The new task force idea from one big university that could be pivotal in 2022-23

A group of leaders at the University of Michigan is working to mitigate the fallout from the reversal of Roe v Wade.
By: | June 29, 2022
Photo provided by Michigan Photography, University of Michigan

Two months ago, as reports surfaced about the potential for a reversal of Roe v Wade, leaders at the University of Michigan began taking proactive measures to deal with potential fallout if the Supreme Court acted. After getting approval, they formed a campus task force, not unlike the many formed for COVID-19 but one devoted specifically to Roe. So, when justices made the decision to strike down Dobbs v. Jackson Women’s Health Organization last Friday, they were ready.

That grassroots effort, spearheaded by leaders with ties to Michigan Medicine and the Women’s and Gender Studies department, now includes around 40 members who are offering both triage in this transformational moment and preparing for a deluge of responses, care requests and debate that will come in the fall. It is a powerful example of an institution taking a team approach to get out ahead of a controversial issue.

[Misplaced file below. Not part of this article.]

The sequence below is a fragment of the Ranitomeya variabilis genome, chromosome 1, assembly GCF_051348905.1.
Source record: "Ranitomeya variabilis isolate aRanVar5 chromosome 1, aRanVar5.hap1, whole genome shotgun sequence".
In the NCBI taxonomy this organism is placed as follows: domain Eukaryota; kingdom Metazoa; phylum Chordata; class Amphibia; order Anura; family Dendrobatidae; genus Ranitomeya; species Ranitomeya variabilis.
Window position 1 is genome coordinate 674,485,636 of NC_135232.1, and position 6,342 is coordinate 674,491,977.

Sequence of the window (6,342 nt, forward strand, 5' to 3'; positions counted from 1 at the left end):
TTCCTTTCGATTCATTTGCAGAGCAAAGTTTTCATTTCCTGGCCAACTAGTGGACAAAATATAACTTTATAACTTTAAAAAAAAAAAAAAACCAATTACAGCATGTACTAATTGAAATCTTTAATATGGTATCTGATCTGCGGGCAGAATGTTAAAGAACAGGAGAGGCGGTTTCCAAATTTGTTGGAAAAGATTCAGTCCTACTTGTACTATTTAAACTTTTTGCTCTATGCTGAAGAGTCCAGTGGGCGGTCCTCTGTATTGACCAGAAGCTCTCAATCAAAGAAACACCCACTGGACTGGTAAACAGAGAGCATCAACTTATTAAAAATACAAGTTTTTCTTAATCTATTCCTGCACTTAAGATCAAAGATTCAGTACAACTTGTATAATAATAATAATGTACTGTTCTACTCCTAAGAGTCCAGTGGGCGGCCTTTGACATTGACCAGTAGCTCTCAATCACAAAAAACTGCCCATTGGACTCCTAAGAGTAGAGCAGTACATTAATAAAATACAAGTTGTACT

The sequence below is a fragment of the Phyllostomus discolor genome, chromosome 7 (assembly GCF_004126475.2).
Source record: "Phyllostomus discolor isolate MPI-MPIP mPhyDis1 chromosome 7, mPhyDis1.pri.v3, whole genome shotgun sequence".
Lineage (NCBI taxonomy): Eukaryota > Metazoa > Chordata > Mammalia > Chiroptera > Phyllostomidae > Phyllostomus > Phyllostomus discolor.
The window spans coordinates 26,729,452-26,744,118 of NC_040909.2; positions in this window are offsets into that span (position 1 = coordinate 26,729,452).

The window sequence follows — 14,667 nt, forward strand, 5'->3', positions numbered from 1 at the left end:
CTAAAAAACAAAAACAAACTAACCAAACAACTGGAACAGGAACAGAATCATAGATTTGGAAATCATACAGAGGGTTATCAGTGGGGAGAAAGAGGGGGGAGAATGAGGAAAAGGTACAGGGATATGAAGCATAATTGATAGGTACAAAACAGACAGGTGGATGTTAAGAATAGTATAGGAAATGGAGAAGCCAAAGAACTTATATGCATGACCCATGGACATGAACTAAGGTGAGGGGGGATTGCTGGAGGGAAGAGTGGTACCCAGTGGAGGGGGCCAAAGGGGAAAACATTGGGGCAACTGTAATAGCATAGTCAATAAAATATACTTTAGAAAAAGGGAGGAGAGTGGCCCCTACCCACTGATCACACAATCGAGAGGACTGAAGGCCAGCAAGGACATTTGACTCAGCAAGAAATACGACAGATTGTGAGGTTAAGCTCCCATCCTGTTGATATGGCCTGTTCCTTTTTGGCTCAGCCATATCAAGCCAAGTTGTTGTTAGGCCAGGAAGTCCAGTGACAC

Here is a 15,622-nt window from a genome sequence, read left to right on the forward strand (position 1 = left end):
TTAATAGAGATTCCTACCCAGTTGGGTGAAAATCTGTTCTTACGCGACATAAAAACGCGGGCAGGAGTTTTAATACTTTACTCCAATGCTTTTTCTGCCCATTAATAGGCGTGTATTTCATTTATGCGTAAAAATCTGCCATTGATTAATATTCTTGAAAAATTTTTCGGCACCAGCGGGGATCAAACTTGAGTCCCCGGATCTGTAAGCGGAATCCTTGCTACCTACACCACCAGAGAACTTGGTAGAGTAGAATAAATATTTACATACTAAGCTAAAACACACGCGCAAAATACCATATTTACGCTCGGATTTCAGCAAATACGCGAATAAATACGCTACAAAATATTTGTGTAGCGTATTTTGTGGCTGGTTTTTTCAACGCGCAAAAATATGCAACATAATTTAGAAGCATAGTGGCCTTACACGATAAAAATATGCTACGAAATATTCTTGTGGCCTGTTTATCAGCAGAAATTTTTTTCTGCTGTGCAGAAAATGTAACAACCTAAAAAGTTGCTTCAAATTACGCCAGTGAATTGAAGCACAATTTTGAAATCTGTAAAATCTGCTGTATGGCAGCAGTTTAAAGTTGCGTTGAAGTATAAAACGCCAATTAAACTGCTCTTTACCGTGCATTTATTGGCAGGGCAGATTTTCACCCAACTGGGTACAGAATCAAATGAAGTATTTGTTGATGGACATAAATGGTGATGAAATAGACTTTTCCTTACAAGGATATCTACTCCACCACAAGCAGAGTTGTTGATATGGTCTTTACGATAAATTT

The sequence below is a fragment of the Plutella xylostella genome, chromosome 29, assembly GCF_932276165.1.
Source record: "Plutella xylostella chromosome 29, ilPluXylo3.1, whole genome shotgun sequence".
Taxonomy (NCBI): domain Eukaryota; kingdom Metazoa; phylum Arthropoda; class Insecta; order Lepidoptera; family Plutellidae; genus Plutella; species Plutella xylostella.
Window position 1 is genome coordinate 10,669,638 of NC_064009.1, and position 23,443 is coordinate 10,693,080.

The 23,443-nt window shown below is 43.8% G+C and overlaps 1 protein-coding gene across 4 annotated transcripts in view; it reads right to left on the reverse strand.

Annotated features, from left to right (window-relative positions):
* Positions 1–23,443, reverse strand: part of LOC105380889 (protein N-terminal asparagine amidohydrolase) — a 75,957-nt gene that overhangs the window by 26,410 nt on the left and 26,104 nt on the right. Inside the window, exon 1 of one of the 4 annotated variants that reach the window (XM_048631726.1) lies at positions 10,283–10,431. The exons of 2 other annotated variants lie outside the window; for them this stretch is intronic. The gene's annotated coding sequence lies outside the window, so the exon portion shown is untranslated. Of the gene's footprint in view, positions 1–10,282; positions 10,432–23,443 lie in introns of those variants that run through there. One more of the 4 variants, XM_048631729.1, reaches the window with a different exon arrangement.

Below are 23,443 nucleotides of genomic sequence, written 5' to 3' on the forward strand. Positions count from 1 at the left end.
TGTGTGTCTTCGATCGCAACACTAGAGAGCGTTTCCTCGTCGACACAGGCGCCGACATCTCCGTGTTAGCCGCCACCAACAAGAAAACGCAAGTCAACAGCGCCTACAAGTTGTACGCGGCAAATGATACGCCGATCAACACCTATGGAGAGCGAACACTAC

“We have high-quality staff, people who are really committed and a university president who was willing to listen,” says Anna Kirkland, professor of women and gender studies at Michigan. “It’s a cadre of smart women who’ve been thinking about this for a long time.”

President Mary Sue Coleman has been one of the few presidents nationwide to go public with comments on the Roe decision, denouncing the call by justices to strip away federal protections on abortion rights. “Mary Sue Coleman’s vocal support has been really, really important,” Kirkland says. “The task force had her endorsement. People very high up are invested in figuring this out. That’s been very clear and the success to anything. You have to have investment and support from the top.”


More from UB: How 6 prominent university presidents reacted to Roe v Wade decision